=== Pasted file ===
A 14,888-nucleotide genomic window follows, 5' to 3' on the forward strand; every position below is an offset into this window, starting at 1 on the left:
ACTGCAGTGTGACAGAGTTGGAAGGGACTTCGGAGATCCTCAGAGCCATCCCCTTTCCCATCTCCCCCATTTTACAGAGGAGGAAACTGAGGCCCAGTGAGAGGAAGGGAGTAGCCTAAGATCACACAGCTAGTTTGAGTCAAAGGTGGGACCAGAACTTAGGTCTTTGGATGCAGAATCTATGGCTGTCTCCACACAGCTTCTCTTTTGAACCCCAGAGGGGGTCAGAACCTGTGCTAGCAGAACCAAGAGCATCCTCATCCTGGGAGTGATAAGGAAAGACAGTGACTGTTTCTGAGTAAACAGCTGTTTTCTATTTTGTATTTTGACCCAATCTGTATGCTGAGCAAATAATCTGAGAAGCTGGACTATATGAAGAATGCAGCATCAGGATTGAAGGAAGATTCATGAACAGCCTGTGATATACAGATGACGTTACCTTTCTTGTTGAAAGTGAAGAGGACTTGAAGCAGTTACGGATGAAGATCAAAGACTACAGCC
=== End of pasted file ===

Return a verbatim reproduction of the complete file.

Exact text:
A 14,888-nucleotide genomic window follows, 5' to 3' on the forward strand; every position below is an offset into this window, starting at 1 on the left:
ACTGCAGTGTGACAGAGTTGGAAGGGACTTCGGAGATCCTCAGAGCCATCCCCTTTCCCATCTCCCCCATTTTACAGAGGAGGAAACTGAGGCCCAGTGAGAGGAAGGGAGTAGCCTAAGATCACACAGCTAGTTTGAGTCAAAGGTGGGACCAGAACTTAGGTCTTTGGATGCAGAATCTATGGCTGTCTCCACACAGCTTCTCTTTTGAACCCCAGAGGGGGTCAGAACCTGTGCTAGCAGAACCAAGAGCATCCTCATCCTGGGAGTGATAAGGAAAGACAGTGACTGTTTCTGAGTAAACAGCTGTTTTCTATTTTGTATTTTGACCCAATCTGTATGCTGAGCAAATAATCTGAGAAGCTGGACTATATGAAGAATGCAGCATCAGGATTGAAGGAAGATTCATGAACAGCCTGTGATATACAGATGACGTTACCTTTCTTGTTGAAAGTGAAGAGGACTTGAAGCAGTTACGGATGAAGATCAAAGACTACAGCC